Al Iaquinta (7-2-1 MMA, 2-1 UFC) vs. Kevin Lee (7-0 MMA, 0-0 UFC) - Lightweights

Iaquinta was the prohibitive favorite heading into TUF 15, and he advanced all the way to the finals as predicted, but Michael Chiesa pulled off the shock result and choked him unconscious in the 1st round. After a long layoff (partly due to injuries), the Long Island native returned to the cage at UFC 164, where he showed great boxing skills against Ryan Couture and won a unanimous decision. Iaquinta then took on Piotr Hallmann in Manchester, England and picked up another decision victory.

Lee's professional MMA career is not even two years old and he's already in the UFC. The Michigan native has won his last 4 fights by submission, with his last 2 fights ending in a combined 2:10. Granted, he's young and hasn't faced any notable competition yet, so even someone like Iaquinta is a big step up for him as he makes his promotional debut.

Clint Hester (9-3 MMA, 2-0 UFC) vs. Andy Enz (7-0 MMA, 0-0 UFC) - Middleweights

Hester first made a name for himself on TUF 17, when Jon Jones chose him as his first pick in team selection. Unfortunately, he didn't live up to the billing and was choked out by Jimmy Quinlan in the round of 16. He took care of business in the season finale, knocking out Bristol Marunde with a 3rd round standing elbow. Hester then finished up 2013 with a win over Dylan Andrews, but it was marred by Andrews injuring his shoulder in the process, necessitating a fight ending corner stoppage.

Enz was Uriah Hall's first opponent on TUF 17, with Hall winning the fight by unanimous decision. That was the last we heard of Enz, who at least escaped the reign of punishing terror Hall put through the TUF house throughout the season. So what's he been up to since the TUF taping? He's fought 3 times in Alaska, finishing all of his opponents in the 1st round and within 75 seconds. Enz will look to grapple, something Hester has struggled with in the past.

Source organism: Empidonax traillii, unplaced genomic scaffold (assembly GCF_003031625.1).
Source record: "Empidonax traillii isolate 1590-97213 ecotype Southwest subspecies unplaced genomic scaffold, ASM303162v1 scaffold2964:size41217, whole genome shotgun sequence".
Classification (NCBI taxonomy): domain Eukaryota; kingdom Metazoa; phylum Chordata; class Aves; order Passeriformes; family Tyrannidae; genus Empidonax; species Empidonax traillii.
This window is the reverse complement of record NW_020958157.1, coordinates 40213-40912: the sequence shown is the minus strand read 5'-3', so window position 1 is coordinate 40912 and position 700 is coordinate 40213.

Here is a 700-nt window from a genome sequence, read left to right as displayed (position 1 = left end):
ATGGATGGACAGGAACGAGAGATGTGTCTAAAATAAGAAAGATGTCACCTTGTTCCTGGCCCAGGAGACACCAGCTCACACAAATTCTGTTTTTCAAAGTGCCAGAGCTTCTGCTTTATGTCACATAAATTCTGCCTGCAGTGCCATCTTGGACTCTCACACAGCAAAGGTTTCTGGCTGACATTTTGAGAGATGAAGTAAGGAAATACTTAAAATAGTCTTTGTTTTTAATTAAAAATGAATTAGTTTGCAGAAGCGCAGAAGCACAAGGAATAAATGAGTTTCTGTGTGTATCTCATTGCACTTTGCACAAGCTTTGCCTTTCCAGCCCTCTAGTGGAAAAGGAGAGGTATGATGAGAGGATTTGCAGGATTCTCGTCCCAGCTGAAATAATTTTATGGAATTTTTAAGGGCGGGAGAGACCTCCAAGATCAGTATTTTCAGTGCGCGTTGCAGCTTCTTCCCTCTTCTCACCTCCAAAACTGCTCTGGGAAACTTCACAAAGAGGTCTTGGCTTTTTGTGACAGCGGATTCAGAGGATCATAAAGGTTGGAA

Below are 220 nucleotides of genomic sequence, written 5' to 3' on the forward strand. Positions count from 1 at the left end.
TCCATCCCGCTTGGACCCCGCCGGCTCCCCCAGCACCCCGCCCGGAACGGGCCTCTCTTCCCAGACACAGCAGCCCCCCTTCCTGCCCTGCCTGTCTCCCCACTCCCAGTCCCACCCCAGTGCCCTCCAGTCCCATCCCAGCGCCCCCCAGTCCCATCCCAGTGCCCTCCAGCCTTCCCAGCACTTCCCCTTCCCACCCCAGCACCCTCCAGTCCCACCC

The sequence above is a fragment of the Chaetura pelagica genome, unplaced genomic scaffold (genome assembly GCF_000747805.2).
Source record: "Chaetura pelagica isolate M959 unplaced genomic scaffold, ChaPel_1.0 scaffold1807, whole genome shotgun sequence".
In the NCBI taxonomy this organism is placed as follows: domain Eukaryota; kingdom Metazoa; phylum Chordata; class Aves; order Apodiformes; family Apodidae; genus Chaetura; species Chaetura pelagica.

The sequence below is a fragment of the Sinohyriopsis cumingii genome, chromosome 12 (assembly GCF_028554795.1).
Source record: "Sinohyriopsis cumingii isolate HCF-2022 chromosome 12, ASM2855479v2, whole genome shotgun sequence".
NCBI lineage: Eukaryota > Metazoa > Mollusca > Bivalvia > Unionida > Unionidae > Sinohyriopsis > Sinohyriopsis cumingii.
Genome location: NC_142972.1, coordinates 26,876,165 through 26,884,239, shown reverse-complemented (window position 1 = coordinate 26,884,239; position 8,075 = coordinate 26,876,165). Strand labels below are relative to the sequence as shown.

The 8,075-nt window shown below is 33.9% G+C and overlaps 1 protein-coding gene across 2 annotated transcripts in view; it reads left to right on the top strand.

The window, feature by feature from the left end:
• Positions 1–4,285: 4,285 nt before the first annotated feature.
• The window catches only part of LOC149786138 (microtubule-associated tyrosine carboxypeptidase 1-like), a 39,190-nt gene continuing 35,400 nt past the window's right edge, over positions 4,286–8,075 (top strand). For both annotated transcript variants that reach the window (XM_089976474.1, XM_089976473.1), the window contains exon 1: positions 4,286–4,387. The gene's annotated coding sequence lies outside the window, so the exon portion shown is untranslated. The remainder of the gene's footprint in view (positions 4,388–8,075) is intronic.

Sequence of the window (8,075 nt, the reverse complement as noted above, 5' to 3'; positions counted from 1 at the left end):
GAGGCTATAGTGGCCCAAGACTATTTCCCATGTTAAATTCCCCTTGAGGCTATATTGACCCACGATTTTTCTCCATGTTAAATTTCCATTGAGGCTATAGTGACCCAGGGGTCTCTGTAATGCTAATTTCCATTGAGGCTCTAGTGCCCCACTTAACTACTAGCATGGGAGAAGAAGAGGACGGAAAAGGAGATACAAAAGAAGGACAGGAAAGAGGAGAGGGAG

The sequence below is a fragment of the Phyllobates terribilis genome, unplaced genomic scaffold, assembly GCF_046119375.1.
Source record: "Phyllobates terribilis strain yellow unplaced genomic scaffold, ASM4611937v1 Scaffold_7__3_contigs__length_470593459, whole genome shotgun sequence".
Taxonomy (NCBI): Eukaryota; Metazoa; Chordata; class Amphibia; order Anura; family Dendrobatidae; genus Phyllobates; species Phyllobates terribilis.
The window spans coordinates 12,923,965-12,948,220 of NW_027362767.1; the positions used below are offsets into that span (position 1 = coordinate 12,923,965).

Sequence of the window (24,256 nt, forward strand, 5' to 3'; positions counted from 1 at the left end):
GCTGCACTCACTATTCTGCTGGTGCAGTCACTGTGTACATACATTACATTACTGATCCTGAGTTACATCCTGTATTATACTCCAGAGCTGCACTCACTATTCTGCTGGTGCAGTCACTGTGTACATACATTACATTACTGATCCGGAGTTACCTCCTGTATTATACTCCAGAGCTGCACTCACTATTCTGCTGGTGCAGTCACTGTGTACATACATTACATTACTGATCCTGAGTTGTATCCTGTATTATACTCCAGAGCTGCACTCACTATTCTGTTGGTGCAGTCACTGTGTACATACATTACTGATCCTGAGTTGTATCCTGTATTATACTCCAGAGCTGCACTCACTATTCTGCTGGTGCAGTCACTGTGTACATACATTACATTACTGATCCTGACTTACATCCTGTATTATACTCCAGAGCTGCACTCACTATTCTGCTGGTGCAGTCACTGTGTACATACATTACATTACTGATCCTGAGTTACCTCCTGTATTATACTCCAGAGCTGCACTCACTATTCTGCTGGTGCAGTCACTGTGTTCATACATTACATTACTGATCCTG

Tony Martin (8-0 MMA, 0-0 UFC) vs. Rashid Magomedov (15-1 MMA, 0-0 UFC) - Lightweights

Martin has barely gotten his feet wet in professional MMA, but the Minnesotan has kept an active schedule and an undefeated record in his two year career. His biggest win to date is a majority decision over TUF 8 finalist Philippe Nover. He's got 6 submission victories to his name, and his diverse set of submissions will be put to the test against a solid grappler in Magomedov.

Magomedov is another Dagestani prospect, joining the likes of Rustam Khabilov, Ali Bagautinov, and Frodo Khasbulaev in the MMA world. While his bread and butter is his striking, he's never been submitted and is a big fighter at 155 lbs after previously competing as a welterweight. As shown in yesterday's GIFathon, Magomedov can fend off a submission attack and turn it right into an offensive opportunity, so Martin has to watch out for Magomedov's brutal ground-and-pound.

Neil Magny (8-3 MMA, 1-2 UFC) vs. Gasan Umalatov (14-2-1 MMA, 0-0 UFC) - Welterweights

Magny was one of the few to survive the dreadful TUF 16, but if he can't find any sort of consistency soon then he'll be cut like the rest of them. He won his UFC debut against fellow cast member Jon Manley, who was promptly cut from the promotion. Magny was then pitted against submission ace Sergio Moraes and was essentially taken to BJJ school by the Brazilian, losing the fight by mounted triangle choke at UFC 163. The 26-year-old ended 2013 with a decision loss to Seth Baczynski.

Not much is known about Umalatov, but "Cobra" can definitely be considered a submission specialist, with 7 of 9 finishes coming by tapout. He's spent his career in his native Russia fighting nondescript opposition so this is definitely a new experience for him. Oh, and he also fought a one-off in a promotion called Dictator Fighting Championships. I kid you not.

SBN coverage of UFC 169